ALASKA–Family Style Vacation

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We had an excellent family vacation to Alaska about 1997 as our sons were 18 & 15, so the future would not likely hold more vacations that we could all take together. My father-in-law lived there at the time (we were living in Arkansas). He provided an RV to stay in and car to drive during our visit.

I saw Northern Lights the first night, after everyone else had turned in for the night.

During another day trip, we caught a view of Mt. McKinley and had good Samaritans help jump our loaner car on the way back to Anchorage.

We visited an old gold mine and mined for gold in a creek.
We took a ferry ride around awesome glaciers.
We joked in Wasilla (something vaguely funny at the time with gum that “tasted like burning–O the Wa-silliness. This was an inside family joke.
We saw a summer camp for sled dogs.

While traveling away from Anchorage, driving through smaller towns, our family even attended a camp meeting of a different church group than ours. Here I attended one session featuring a speaker on hope who had survived a brutal attack and did not lose her faith, but who lives to give glory to God.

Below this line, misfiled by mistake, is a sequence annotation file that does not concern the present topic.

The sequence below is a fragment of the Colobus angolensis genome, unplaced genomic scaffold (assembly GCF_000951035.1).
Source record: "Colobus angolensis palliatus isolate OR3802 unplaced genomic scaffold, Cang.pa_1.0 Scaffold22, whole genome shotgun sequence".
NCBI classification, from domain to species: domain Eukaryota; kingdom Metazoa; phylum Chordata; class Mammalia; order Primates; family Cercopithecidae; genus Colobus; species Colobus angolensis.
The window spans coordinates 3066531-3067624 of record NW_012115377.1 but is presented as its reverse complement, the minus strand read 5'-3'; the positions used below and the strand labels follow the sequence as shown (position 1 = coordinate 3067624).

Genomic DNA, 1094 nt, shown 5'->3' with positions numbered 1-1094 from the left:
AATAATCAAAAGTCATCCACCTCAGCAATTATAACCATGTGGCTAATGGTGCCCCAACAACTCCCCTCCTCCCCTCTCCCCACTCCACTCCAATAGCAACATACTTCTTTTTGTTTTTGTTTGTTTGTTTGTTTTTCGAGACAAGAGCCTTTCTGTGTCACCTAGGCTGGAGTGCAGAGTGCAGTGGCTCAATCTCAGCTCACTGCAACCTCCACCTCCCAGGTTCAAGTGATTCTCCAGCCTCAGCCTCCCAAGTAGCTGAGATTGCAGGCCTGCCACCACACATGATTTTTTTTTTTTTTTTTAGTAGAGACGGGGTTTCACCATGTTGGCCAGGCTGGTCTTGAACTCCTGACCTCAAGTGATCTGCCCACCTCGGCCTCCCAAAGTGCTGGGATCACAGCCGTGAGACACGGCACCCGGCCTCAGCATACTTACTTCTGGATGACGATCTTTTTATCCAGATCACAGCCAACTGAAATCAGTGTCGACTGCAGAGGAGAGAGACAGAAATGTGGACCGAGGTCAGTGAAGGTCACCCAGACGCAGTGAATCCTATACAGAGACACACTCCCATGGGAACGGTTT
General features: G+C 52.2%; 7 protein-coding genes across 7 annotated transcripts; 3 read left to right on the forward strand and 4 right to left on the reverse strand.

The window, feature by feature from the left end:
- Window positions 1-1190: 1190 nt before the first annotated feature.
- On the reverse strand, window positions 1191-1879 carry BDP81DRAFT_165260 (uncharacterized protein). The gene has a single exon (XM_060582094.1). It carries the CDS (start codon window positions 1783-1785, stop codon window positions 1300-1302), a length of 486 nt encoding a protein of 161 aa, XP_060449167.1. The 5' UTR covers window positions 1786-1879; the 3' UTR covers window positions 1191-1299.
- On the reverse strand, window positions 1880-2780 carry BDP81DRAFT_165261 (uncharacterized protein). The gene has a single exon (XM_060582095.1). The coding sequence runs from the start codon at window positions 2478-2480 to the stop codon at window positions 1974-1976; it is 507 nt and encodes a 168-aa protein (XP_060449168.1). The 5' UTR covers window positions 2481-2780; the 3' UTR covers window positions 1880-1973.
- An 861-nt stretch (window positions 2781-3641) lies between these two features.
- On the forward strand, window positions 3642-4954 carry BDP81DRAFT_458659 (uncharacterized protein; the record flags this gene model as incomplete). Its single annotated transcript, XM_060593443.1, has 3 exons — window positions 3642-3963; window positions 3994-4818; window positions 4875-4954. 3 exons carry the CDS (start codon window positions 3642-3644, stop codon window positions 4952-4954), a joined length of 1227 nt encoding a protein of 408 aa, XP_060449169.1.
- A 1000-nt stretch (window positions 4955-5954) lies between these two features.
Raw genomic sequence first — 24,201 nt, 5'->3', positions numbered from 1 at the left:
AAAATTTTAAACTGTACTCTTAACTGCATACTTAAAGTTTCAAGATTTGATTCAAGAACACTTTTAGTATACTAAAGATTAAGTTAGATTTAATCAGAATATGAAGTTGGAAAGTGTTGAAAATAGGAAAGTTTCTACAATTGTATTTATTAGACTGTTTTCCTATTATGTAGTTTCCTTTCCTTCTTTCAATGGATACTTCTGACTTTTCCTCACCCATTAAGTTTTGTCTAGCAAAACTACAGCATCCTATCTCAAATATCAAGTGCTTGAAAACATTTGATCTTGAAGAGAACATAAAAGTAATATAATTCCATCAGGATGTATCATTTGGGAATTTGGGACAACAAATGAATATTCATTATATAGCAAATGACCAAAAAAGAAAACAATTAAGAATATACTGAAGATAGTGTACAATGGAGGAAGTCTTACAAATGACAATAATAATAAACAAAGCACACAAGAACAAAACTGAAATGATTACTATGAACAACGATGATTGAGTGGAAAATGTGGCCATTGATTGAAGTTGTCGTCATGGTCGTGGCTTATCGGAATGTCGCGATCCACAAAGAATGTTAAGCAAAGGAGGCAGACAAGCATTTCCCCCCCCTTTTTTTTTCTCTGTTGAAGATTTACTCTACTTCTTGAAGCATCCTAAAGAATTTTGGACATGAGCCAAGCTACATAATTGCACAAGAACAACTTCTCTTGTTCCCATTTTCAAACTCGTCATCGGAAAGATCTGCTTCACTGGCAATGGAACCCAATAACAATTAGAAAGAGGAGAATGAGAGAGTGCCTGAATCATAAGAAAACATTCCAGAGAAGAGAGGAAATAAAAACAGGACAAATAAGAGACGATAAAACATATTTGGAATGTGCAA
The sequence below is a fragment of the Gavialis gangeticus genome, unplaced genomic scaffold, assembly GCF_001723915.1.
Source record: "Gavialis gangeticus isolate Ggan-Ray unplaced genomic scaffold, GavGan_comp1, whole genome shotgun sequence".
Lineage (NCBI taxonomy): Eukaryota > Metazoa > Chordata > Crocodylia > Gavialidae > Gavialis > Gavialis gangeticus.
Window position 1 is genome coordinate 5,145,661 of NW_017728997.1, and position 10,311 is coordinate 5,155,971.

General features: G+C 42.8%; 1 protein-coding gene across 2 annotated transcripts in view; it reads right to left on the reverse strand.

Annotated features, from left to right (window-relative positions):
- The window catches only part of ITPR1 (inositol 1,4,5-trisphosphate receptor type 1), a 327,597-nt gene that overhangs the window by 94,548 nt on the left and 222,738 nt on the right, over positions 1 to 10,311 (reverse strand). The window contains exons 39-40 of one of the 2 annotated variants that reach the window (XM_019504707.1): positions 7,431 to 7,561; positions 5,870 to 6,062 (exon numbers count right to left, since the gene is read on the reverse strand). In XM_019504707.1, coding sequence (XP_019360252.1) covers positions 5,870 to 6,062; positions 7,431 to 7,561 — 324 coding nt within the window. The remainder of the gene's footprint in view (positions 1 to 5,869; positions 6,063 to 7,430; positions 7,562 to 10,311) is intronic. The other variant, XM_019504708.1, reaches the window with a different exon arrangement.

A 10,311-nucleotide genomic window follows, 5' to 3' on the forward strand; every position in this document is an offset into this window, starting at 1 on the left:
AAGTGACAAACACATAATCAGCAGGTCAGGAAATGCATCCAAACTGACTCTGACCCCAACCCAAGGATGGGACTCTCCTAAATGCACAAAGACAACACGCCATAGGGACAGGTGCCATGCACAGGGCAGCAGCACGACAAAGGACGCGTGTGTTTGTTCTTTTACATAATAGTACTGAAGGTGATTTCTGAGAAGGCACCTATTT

We had a great time. The state’s natural beauty is unsurpassed.
The museum in Anchorage was interesting with an earthquake simulation and historical photos from the Good Friday 9.2 earthquake on March 27, 1964. On the way down the Alaska Penisula, there are still towns showing the tremendous damage with whole city blocks sunken in and left as they were in some locations.

On the drive to Seward, we saw salmon in their spawning season as well as smoked salmon for sale in roadside stands. We tried reindeer pizza. A fishing tournament was ongoing in Seward, so we did not find lodging, but returned to our home base, arriving at 5 a.m. on a Monday morning. We had begun traveling the day before, but lighting there is quite different in the summer, so this became “the longest day” if one counts daylight hours.

Visiting Alaska for the first time gave our family lasting memories. It was wonderful to revisit an area my husband had lived in as a child when Alaska became the 49th state in 1959.

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